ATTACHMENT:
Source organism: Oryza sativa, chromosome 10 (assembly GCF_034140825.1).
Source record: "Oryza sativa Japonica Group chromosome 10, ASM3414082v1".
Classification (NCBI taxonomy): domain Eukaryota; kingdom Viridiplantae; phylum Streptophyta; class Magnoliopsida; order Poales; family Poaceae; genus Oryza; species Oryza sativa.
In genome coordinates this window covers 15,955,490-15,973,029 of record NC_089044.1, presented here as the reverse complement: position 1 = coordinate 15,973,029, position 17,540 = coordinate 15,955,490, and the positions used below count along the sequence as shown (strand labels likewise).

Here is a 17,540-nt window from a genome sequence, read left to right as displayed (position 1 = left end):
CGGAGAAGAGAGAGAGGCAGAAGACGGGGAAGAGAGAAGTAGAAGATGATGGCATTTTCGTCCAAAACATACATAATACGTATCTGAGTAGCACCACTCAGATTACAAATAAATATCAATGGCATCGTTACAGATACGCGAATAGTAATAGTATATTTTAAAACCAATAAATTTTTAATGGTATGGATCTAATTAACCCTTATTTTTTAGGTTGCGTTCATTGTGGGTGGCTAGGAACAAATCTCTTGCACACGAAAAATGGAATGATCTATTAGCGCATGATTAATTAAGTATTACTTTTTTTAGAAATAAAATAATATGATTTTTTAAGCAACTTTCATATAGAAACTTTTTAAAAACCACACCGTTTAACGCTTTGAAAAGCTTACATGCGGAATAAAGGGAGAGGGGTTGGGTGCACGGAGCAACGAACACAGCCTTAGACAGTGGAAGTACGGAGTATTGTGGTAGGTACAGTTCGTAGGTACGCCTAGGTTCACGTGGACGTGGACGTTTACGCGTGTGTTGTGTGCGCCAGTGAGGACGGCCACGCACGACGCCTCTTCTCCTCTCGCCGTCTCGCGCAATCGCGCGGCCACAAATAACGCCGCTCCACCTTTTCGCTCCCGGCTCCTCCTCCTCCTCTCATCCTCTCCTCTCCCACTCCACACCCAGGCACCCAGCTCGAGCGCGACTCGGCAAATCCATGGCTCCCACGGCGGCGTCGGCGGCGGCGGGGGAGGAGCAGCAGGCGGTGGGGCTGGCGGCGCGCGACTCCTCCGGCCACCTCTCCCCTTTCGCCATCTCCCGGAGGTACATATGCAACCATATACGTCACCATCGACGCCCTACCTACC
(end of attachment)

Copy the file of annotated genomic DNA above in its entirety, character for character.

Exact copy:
Source organism: Oryza sativa, chromosome 10 (assembly GCF_034140825.1).
Source record: "Oryza sativa Japonica Group chromosome 10, ASM3414082v1".
Classification (NCBI taxonomy): domain Eukaryota; kingdom Viridiplantae; phylum Streptophyta; class Magnoliopsida; order Poales; family Poaceae; genus Oryza; species Oryza sativa.
In genome coordinates this window covers 15,955,490-15,973,029 of record NC_089044.1, presented here as the reverse complement: position 1 = coordinate 15,973,029, position 17,540 = coordinate 15,955,490, and the positions used below count along the sequence as shown (strand labels likewise).

Here is a 17,540-nt window from a genome sequence, read left to right as displayed (position 1 = left end):
CGGAGAAGAGAGAGAGGCAGAAGACGGGGAAGAGAGAAGTAGAAGATGATGGCATTTTCGTCCAAAACATACATAATACGTATCTGAGTAGCACCACTCAGATTACAAATAAATATCAATGGCATCGTTACAGATACGCGAATAGTAATAGTATATTTTAAAACCAATAAATTTTTAATGGTATGGATCTAATTAACCCTTATTTTTTAGGTTGCGTTCATTGTGGGTGGCTAGGAACAAATCTCTTGCACACGAAAAATGGAATGATCTATTAGCGCATGATTAATTAAGTATTACTTTTTTTAGAAATAAAATAATATGATTTTTTAAGCAACTTTCATATAGAAACTTTTTAAAAACCACACCGTTTAACGCTTTGAAAAGCTTACATGCGGAATAAAGGGAGAGGGGTTGGGTGCACGGAGCAACGAACACAGCCTTAGACAGTGGAAGTACGGAGTATTGTGGTAGGTACAGTTCGTAGGTACGCCTAGGTTCACGTGGACGTGGACGTTTACGCGTGTGTTGTGTGCGCCAGTGAGGACGGCCACGCACGACGCCTCTTCTCCTCTCGCCGTCTCGCGCAATCGCGCGGCCACAAATAACGCCGCTCCACCTTTTCGCTCCCGGCTCCTCCTCCTCCTCTCATCCTCTCCTCTCCCACTCCACACCCAGGCACCCAGCTCGAGCGCGACTCGGCAAATCCATGGCTCCCACGGCGGCGTCGGCGGCGGCGGGGGAGGAGCAGCAGGCGGTGGGGCTGGCGGCGCGCGACTCCTCCGGCCACCTCTCCCCTTTCGCCATCTCCCGGAGGTACATATGCAACCATATACGTCACCATCGACGCCCTACCTACC